I was watching a video (below) of Carnegie Mellon University’s Autonomous Cadillac SRX taking a 33-mile drive from Cranberry to Pittsburgh. More than any video of Google’s driverless car, this one had me wondering, “Why would we maintain the current configuration of a car’s interior with forward-facing seats? Is the technological innovation of driverless cars outpacing the design innovation that could make them more productive or functional spaces?”
First, the video in question: the 42-minute drive from Cranberry to Pittsburgh. It is everything that you would expect of a 33-mile drive except for the one small fact that: as the driver, you have absolutely nothing to do:
This video, perhaps more than any other, left me wondering what I, as an obsolete driver, was supposed to do in a driverless vehicle. When I take a cab to the airport, I text friends, check and write e-mail, surf the Web, play games, etc. In the Carnegie Melon video (as in similar videos about the Google Driverless Car), the erstwhile driver sits there. For 42 minutes. Try watching the whole video. Once the novelty wears off, the experience is absolutely mind-numbing. Is that the future that we are destined (or doomed) to?
There is a strong sense that a human needs to be there in the event of a technological failure but I think this video about the Google driverless car is telling. The engineer behind the steering wheel explains (7:08) that:
It’s my job to look out at the road and make sure that it’s behaving well but often you can see more clearly what’s going on right around the car actually on the screen. It’s looking all around the vehicle simultaneously.
So I don’t need to be forward facing in the front left (or right) of the passenger compartment to have better sense of what is going on around me. In the event of a failure, why not simply trigger a basic set of commands (turn on blinker, pull over to the shoulder, apply safety blinkers, signal for a tow / roadside assistance, etc.)?
So, again, why I am in a forward-facing front seat? What if I wanted to talk with my fellow travelers (yes, I know I am whitewashing over years of family vacations that were dominated by arguments over one person encroaching on another person’s half of the car but work with me)? Or if I wanted to read? Or work on my tablet or laptop? I suspect that even things that we currently do while driving (such as enjoying the scenery) could be made better.
I was surprised that when I ran “concepts for the passenger compartment of driverless vehicles” as a query in Google, I did not get any relevant results. Bing turned up one article from Trendhunter that draws from an article on Core77. Mike and Maaike, the industrial design studio that wrote the article, captured my issues elegantly and succinctly:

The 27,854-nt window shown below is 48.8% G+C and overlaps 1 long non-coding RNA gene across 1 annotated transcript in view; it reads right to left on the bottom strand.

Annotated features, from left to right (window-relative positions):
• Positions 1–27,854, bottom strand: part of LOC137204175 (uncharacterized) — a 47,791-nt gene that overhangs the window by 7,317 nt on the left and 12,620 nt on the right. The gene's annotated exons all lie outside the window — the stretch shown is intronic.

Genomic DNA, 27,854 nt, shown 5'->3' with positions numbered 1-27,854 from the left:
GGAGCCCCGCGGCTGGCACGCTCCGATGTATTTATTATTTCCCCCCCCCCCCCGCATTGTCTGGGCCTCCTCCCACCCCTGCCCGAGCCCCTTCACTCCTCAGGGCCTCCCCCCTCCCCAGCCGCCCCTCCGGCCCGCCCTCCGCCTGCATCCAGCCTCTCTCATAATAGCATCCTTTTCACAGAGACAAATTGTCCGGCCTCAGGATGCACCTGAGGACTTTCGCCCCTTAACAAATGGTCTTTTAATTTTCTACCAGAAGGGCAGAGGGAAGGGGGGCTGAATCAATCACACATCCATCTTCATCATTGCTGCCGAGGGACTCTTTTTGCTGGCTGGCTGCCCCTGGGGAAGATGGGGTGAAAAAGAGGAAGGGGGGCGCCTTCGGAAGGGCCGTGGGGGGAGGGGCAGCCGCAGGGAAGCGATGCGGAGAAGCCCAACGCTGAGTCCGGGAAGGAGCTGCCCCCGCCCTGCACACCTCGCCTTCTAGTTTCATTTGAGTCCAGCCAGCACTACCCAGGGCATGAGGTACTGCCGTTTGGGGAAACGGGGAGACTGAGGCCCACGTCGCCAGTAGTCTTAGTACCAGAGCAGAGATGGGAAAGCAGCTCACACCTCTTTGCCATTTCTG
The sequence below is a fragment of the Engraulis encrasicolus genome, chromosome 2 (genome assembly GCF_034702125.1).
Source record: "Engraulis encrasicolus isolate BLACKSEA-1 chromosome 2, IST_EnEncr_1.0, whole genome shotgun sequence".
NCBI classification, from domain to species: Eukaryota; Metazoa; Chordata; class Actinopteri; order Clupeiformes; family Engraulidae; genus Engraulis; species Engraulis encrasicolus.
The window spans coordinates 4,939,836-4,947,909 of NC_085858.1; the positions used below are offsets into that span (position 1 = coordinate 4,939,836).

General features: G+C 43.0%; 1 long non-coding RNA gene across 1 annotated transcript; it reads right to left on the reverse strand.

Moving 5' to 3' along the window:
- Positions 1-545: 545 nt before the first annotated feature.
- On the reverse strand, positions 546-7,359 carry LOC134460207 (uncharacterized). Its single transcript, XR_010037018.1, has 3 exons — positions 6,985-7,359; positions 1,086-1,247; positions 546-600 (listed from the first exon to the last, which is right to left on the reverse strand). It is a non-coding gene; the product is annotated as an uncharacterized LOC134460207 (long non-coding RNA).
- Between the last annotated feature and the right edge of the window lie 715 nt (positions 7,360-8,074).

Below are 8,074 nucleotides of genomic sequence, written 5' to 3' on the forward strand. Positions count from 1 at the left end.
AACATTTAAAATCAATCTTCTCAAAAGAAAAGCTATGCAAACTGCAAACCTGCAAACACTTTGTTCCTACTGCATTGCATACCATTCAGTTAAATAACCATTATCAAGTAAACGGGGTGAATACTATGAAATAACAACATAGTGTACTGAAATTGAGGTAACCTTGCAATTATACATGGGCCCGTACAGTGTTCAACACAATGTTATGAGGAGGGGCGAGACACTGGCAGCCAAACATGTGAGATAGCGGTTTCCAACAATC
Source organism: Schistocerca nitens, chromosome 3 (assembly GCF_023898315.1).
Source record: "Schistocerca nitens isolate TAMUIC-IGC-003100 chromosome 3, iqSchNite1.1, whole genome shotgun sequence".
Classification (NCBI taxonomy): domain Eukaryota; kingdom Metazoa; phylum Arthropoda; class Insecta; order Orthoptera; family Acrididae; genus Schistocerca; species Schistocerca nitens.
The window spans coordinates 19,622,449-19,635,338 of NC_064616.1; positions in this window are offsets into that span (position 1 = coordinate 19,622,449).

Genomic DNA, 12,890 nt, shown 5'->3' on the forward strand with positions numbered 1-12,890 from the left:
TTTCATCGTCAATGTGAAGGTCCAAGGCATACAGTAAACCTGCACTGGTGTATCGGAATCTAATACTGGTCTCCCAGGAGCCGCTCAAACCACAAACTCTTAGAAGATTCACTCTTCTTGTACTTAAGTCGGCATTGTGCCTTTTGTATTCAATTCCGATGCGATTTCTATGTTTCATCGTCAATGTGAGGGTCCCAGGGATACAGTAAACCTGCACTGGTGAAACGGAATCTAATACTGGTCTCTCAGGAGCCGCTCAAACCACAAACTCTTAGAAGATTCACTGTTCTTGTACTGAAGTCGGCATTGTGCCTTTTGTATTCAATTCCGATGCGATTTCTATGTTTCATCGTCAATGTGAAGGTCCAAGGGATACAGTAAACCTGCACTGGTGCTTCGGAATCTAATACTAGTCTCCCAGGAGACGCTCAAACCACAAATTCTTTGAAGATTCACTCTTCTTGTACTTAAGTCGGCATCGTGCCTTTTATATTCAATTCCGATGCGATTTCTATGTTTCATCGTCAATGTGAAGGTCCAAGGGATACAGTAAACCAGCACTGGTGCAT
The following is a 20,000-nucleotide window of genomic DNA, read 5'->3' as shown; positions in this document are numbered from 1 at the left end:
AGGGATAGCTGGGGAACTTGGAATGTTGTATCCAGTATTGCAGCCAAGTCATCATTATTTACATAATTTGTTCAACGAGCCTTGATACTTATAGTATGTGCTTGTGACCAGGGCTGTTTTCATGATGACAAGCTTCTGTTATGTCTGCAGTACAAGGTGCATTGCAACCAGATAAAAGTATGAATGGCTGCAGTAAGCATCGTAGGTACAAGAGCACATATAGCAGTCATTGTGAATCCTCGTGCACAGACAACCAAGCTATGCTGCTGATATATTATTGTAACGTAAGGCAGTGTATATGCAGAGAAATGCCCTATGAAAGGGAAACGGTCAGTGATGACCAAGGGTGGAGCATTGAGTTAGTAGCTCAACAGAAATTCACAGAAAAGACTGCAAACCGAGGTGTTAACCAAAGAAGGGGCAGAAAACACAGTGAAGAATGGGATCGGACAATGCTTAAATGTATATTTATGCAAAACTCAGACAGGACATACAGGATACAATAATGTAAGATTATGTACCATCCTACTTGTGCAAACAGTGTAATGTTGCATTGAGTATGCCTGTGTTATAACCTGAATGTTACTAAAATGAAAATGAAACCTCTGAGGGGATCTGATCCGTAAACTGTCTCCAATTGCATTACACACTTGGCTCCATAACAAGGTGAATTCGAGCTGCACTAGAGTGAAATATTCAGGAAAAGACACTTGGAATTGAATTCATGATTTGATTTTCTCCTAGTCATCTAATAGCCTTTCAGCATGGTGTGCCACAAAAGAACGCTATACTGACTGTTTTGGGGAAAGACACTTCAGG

…despite 43 years of automotive progress, with its advances in safety, efficiency, and manufacturing, the driving experience remains basically the same as it was in 1963.
Mike and Maaike then go on to present some visions of how the car, as we know it, might change. The most notable shift would be that of one from driving to riding. That shift encompasses some pretty remarkable opportunities in terms of design:
If you distill the automobile down to a mechanical platform (which is not that difficult to imagine in the context of seeing the exposed frame of a Tesla Motors’ Model S). I can’t help but wonder two things:
- What happens if you turned passenger compartment design over to IDEO or Stanford’s Institute of Design (aka the d.school)? You likely would start seeing more designs in similar veins to the ones envisioned by Mike and Maaike but that would be remarkably divergent from the status quo. Given the opportunity of driverless vehicles, though, divergent thinking is exactly what we need.
- What happens to passenger compartment design in the context of 3D printing? My thinking here is basically a riff on the import scene / tuner scene. If the car basically becomes a platform, will the body be standardized to a degree that allows for deep and broad customization? Safety standards are likely to persist until accidents become so rare that manufacturers decry the costs associated with meeting standards rooted in the late 20th century. Assuming a passenger compartment meets those (or the contemporary) standards, how might users customize the interiors to speak to their sensibilities?